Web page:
Manchester September 23. This event celebrated the rich legacy of
John Coltrane’s work, but, in the finest jazz tradition, the
participants made music of-the-moment—vibrant, daring and
impassioned. Guitarist Bosse may be young, but he too qualifies as a
survivor; he’s been preaching the jazz gospel non-stop since his
days at Boston’s famed Berklee College of Music. In addition to
performing and band leading, Bosse has led his own concert series
and is currently teaching fulltime.
universities celebrated the accomplishments of two other jazz
survivors in 2000. Wesleyan honored Max Roach, one of the music’s
most significant drummers, at a September concert that featured the
master in performance with professors Anthony Braxton and Jay
Hoggard, among others. In November, the University of Hartford
celebrated Professor Jackie McLean’s 30th anniversary
with its Hartt School; McLean founded Hartt’s Department of
African-American Music in 1980 and has been its director ever since.
that month, McLean and his wife Dollie also marked the 30th
anniversary of their beloved Artists Collective, a Hartford-based
teaching institute/performance venue that has received national
recognition for its contributions to cultural education. Mrs. McLean’s
efforts to bring the performing arts—especially jazz—into
children’s’ lives have greatly enhanced the vitality of our
region’s music scene during the past three decades.
the current climate for live jazz in Greater Hartford could hardly
be described as thriving, there are positive vibes in the air once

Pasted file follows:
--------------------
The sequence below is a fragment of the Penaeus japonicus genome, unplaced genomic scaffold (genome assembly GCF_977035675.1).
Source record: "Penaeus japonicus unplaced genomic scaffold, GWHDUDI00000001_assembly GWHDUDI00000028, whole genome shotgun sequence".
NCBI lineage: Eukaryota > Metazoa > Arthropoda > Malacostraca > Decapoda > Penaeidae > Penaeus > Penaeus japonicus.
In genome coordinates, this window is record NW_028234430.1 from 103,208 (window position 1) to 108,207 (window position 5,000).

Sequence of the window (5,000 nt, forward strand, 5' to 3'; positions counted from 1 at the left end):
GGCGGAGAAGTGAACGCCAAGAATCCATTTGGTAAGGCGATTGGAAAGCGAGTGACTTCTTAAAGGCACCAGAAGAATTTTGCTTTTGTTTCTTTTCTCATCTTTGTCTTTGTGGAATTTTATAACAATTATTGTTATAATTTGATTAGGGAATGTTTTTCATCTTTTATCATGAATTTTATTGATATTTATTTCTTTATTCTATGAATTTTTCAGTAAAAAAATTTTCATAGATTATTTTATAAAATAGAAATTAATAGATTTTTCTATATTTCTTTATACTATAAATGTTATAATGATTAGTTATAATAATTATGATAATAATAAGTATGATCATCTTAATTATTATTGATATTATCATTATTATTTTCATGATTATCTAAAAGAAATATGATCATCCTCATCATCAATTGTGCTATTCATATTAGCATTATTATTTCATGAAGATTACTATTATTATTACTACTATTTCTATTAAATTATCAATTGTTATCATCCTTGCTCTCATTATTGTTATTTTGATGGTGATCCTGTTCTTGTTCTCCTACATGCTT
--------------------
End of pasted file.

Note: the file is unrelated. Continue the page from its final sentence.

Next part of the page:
again. The Hartford Jazz Society has found new strength by
collaborating with other groups, including the Artists Collective
and the Asylum Hill Congregational Church. Main & Hopewell in
South Glastonbury seems to be making an earnest effort to rekindle
their jazz flame. Also, in recent months, the Savannah Restaurant
has been diligently building a successful weekly jazz series in
downtown Hartford on Tuesday nights.
there are several area merchants who deserve survivor awards for
their enthusiastic jazz advocacy over many years. Ed Krech, owner of
Integrity ‘n Music, Greater
Hartford’s only CD/record shop specializing in jazz, has been
doing his thing for a quarter-century. Besides being a longtime
underwriter of 91.3 jazz programs, Mr. Krech recently offered to
sponsor a jazz series at Wilde Auditorium, a stone’s throw from
the WWUH studios, with proceeds to benefit our station. “Stay
tuned” for further details.
Griswold, who works magic on brass instruments at West Hartford
Center’s Horn Shop, is a
longtime ’UH supporter; so is Art Benson, a drum doctor/designer
at Manchester’s Dynamic Percussion. Ditto for Tony Hume, proprietor of The Piano & Organ Warehouse in
keyboards are in attendance at many Connecticut jazz performances.
These gentlemen exemplify the kind of behind-the-scenes dedication
and passion necessary to ensure that you ultimately get to hear
the music, whether in person, on recordings or over the airwaves.
Copyright©WWUH: May/June Program Guide, 2001